Why your horse shakes its head

Excessive and inappropriate head-shaking is abnormal in equines, but it’s a behaviour that can usually be brought under control, says Kim Dyson.

Why your horse shakes its head
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It’s normal for a horse to shake its head in excitement or frustration – or simply to get rid of flies. But when severe head-shaking becomes a habit that interferes with normal activities such as riding or eating, the behaviour is considered abnormal.
Head-shaking is done either side-to-side or up-and-down. Side-to-side is usually linked to insect irritation or an ear problem. Up-and-down normally indicates a behavioural problem.

If the head-shaking is more frequent in summer, insects are the likely culprits. If it is present only while the horse is being ridden, your horse probably resents the bridal or the rider. Head-shaking can be accompanied by snorting, violent shaking or jerking of the head or neck and wiping of the nose on the ground or legs.

Finding the Causes
If you’re able to determine the cause, using a process of elimination, it’s fairly easy to put an end to this annoying habit.
Studies suggest that the more difficult cases are related to sensitivity to light or chronic pain from nerves in the face. But in my experience, a horse is more likely to shake its head due to a combination of reasons: severe irritation to an area of the head, an allergy (to grass, trees or pollen), and ear mites in the ear canal, for example.

In more extreme cases, surgery has been found to help by altering the nerves in the nostrils. However, an operation may change the other sensations in this area as well, and could have negative consequences. Always think twice before surgery – it should only be a final option. Ear mites can be eliminated easily with topical medication. If your horse has an inflamed infection inside the nose, your vet will prescribe antibiotics.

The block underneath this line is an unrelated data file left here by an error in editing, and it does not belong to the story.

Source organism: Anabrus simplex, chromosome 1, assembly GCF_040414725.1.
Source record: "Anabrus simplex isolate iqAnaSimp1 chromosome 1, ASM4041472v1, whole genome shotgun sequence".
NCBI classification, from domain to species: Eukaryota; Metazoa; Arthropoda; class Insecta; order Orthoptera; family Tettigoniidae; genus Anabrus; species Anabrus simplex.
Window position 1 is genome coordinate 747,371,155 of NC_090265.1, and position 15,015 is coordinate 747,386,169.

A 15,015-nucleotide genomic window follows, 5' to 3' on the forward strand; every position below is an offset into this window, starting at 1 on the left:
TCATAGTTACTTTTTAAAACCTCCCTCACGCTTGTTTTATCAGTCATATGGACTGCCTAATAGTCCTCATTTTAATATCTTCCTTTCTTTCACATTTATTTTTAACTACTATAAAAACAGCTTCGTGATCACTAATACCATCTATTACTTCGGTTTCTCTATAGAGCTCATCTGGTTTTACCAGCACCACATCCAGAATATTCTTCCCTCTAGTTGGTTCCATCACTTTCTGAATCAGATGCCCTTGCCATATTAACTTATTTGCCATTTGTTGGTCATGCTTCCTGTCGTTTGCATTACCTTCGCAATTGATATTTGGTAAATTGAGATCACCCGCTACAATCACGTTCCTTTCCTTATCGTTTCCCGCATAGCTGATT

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To control flies, try fitting a fly mask to your horse. It can sometimes be more of an irritant than a help as it covers the entire face and nose, but test it under different circumstances before abandoning it. Regular use of fly spray will help to repel flies. If your horse shows sensitivity to one type of spray, try another brand. Introducing predators can also cut down on fly populations. And finally, hanging up a fly trap is a good idea, as long as it’s not too close to where you and your horse work.

If you suspect an allergy, especially one affecting the lungs and immune system, use Aloe vera juice. As with any natural product, you will need to wait a minimum of three months for the best results. If you suspect that your horse is uncomfortable because of its bridal, seek professional help to retrain yourself and the horse. This is an excellent opportunity to grow and learn as partners. Finally, groom your horse every day – twice if possible. A good bath once a month helps cut down on skin irritations.

Add 5ml lavender oil and 5ml citronella oil to a bucket of warm water. After the wash, sponge the warm water and oil over the entire body and walk the horse dry.

Phone Kim Dyson on 082 888 6511.